Insurer Loses Bet on Posing Only One Reason for Criminal Acts Exclusion At Summary Disposition Stage in Declaratory Judgment Action Challenging Coverage for “Accidental” Shooting

This case demonstrates the importance of having experienced coverage counsel analyze and apply all potential theories of coverage, including exclusions, at the defense stage of proceedings to determine coverage obligations in a declaratory judgment action.

The plaintiff in the underlying lawsuit was shot by the defendant insured during a hunting incident.  The shooting was clearly an accident, as the hunter (stupidly, if not criminally) fired at a flash of white he thought was a deer he flushed out while walking around a field at dusk.

The insurer insured the defendant under a homeowner’s policy.  The insurer filed a declaratory judgment action seeking to avoid coverage.  It raised the “criminal acts” exclusion, while conceding an occurrence.  The exclusionary language excluded coverage for “a criminal act or omission” or for “an act or omission, criminal in nature”.  However, the insurer only plead that the insured had violated MCL 750.235(1), which made it a misdemeanor to maim or injure “another person by discharging a firearm pointed or aimed intentionally but without malice at another person….”  This was the only basis relied on by the insurer to seek a declaration that coverage should be excluded by the policy’s criminal acts exclusion.

The trial court concluded that the elements of this specific intent statute were not satisfied because the defendant in the underlying suit testified he did not know he was shooting at a person.  Therefore, the trial court ruled the insurer owed coverage to the defendant insured for defense and potential indemnity to the plaintiff in the underlying lawsuit.

On appeal, the Court of Appeals (Fitzgerald, Meter, and M.J. Kelly) affirmed.  It points out, more than once, that the insurer failed to plead or assert any other grounds for exclusion under the policy.  The singular reliance on whether or not MCL 750.235(1) had been violated and the trial court’s disposition with respect to that singular issue was all that the Court of Appeals could assess in terms of preserved issues on appeal.

This case demonstrates the importance of having coverage counsel assess all possible avenues concerning coverage obligations, including whether or not and to what extent any of the coverage provisions, i.e., occurrence, claim, etc., and any exclusion (or any other exclusions) might be satisfied, or apply, respectively.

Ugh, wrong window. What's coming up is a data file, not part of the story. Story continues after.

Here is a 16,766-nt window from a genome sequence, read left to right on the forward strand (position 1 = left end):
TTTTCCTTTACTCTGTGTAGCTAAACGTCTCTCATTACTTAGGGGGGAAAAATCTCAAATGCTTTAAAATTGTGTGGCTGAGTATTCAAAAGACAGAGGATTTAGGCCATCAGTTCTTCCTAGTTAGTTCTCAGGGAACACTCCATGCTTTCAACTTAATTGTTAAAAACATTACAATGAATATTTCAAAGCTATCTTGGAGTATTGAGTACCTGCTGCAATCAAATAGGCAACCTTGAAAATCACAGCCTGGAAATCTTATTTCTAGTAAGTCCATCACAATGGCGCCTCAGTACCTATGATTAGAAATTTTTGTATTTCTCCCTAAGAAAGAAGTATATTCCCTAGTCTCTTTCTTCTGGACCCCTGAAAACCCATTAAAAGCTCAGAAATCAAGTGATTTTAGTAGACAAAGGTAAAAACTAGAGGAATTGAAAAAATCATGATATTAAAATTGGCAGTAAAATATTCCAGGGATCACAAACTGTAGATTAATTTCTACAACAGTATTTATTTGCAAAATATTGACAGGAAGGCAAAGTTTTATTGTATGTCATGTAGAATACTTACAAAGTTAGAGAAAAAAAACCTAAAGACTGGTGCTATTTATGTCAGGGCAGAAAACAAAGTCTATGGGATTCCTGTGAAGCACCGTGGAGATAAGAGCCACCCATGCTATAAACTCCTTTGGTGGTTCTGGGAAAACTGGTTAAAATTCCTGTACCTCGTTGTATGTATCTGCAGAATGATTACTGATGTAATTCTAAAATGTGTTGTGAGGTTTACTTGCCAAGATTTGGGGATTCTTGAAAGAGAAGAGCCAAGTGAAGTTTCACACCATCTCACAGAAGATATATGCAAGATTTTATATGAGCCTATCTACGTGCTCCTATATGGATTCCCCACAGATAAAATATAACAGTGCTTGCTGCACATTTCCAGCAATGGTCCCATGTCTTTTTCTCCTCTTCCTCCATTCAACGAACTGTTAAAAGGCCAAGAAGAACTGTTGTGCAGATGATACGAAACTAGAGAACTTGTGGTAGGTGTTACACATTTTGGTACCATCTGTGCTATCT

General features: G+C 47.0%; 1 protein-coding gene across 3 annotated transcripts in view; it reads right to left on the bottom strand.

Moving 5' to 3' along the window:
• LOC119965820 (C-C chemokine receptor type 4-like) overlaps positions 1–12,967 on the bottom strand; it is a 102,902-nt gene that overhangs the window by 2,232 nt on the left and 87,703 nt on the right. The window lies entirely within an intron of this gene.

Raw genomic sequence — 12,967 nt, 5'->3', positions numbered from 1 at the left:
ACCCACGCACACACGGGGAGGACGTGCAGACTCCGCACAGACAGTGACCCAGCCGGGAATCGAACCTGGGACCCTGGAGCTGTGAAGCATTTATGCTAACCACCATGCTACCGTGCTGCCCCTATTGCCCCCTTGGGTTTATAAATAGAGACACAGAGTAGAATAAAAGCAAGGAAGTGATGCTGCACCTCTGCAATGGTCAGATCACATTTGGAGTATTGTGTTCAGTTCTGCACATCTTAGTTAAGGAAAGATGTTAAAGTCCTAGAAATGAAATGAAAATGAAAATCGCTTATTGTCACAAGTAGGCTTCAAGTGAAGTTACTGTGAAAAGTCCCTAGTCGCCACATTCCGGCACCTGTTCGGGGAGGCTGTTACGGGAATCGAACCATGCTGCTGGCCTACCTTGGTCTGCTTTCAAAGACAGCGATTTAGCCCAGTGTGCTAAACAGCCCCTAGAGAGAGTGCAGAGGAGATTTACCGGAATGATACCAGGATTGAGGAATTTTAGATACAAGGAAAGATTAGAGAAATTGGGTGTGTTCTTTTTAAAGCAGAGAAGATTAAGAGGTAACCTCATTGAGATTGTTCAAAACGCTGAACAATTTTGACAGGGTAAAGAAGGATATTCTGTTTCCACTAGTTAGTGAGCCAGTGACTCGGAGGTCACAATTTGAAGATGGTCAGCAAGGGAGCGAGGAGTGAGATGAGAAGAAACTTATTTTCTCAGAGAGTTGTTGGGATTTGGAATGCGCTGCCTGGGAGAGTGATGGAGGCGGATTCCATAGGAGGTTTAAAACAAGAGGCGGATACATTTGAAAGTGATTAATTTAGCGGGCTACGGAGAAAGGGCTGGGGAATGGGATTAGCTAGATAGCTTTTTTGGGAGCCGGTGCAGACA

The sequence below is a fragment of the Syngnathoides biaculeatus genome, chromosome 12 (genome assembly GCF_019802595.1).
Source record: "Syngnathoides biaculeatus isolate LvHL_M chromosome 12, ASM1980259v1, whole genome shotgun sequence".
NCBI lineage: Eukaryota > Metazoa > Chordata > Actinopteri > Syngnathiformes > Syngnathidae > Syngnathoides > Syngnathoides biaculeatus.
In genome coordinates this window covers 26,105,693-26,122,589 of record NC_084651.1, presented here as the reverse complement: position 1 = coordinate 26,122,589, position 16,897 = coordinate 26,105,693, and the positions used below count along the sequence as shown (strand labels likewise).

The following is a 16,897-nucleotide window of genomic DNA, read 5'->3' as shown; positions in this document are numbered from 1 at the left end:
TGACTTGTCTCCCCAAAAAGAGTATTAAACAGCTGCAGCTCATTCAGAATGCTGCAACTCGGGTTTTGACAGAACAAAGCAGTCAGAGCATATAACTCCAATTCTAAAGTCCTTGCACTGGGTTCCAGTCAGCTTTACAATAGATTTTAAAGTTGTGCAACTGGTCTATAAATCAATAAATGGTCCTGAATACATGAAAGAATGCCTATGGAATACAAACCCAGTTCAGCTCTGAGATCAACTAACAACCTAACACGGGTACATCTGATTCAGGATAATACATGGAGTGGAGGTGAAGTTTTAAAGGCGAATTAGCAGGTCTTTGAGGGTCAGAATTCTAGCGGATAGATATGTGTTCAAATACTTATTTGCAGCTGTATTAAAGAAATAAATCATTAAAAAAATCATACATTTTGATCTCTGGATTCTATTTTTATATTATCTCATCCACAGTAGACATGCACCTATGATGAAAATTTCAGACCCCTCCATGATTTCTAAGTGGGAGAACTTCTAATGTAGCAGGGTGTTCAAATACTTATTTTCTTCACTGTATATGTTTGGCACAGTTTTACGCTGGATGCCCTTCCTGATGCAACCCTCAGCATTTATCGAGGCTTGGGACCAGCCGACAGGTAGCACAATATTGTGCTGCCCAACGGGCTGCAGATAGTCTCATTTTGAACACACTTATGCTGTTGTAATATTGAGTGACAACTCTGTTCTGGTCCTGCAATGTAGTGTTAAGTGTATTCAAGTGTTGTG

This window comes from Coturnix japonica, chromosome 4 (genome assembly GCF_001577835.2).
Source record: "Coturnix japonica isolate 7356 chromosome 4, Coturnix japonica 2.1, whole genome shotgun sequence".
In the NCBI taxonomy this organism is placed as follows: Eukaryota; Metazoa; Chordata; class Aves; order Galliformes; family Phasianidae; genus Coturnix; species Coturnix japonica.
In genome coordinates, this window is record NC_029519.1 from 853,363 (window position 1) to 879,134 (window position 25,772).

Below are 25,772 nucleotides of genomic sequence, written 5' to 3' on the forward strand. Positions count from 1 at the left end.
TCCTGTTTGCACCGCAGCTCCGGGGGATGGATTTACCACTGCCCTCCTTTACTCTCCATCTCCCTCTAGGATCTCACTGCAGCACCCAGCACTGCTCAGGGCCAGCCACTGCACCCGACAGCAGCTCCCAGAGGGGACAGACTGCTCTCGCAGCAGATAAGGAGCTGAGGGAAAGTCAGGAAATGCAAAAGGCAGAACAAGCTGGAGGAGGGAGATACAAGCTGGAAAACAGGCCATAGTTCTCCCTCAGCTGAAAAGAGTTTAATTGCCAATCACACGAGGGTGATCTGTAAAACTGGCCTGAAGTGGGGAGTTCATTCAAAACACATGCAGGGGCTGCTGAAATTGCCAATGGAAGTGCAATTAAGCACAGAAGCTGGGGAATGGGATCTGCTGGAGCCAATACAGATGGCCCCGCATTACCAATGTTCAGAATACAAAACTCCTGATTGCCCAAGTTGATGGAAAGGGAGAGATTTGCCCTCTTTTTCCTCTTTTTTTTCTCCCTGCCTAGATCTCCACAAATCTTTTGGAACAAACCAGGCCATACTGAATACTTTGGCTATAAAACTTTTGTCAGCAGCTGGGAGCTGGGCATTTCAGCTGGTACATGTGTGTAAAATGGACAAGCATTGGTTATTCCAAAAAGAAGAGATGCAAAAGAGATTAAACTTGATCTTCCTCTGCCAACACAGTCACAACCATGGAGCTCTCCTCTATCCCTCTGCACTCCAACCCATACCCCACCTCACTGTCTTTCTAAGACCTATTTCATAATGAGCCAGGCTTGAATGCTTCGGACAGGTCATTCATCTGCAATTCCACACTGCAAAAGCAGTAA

It also demonstrates the importance of exploring whether other potential facts implicate the broader language of the criminal acts exclusion.  Certainly, it appears that “an act or omission, criminal in nature”, which the exclusion included, casts a wider net than the simple “specific intent” statute that the insurer here attempted to prove had been violated.  Criminal negligence, reckless endangerment, recklessness, and a host of other general criminal acts come to mind when considering the exclusion’s precise language.

The opinion is here:  Auto Club v. Kondziolka, et al.

About cjtucker06

Owner of law firm since July 2014; Handles all types of appellate matters and assists other lawyers with complex litigation and insurance coverage issues; Admitted to the Supreme Court of the United States, the Sixth Circuit Court of Appeals and the State Bar of Michigan; Expertise in prosecuting and defending appeals with several significant successes in the Sixth Circuit Court of Appeals, the Michigan Supreme Court and the Michigan Court of Appeals; Author of briefs amicus curiae in the Michigan Supreme Court for the Michigan Defense Trial Counsel and the Insurance Institute of Michigan; Represents Insurance Companies, Major International Business, Governmental Entities, Law Enforcement Officers and County Sheriffs. Board of Directors, Michigan Defense Trial Counsel Amicus Committee Co-Chair, Michigan Defense Trial Counsel Military - Retired Major in the Judge Advocate General (JAG) Corps of the United States Army, Brigade Judge Advocate and Staff JAG officer for the Maneuver Training Center, Camp Grayling, Michigan; Recipient of the Army's Meritorious Service Medal (the highest medal of honor available to Soldiers serving in non-combat roles); 2012 Graduate of the Judge Advocate Officer Advanced Course, at The Judge Advocate Legal Center and School, Charlottesville, Virginia. United States Navy Reserves, Combat Warfare Qualification, January 1989 to July 2003 Former law clerk to Justice Stephen J. Markman, Michigan Supreme Court, Research Attorney, Michigan Court of Appeals. Insurance Coverage Associate Plunkett Cooney; Environmental Law Attorney at Squire Sanders, now Squire Patton Boggs; Master's Degree in Environmental Law; Environmental Law Scholar, ALI/ABA Washington, D.C., Juris Doctorate, Vermont Law School, Environmental Editor, Vermont Law Review; Treasurer and Finalist, Moot Court Advisory Board.
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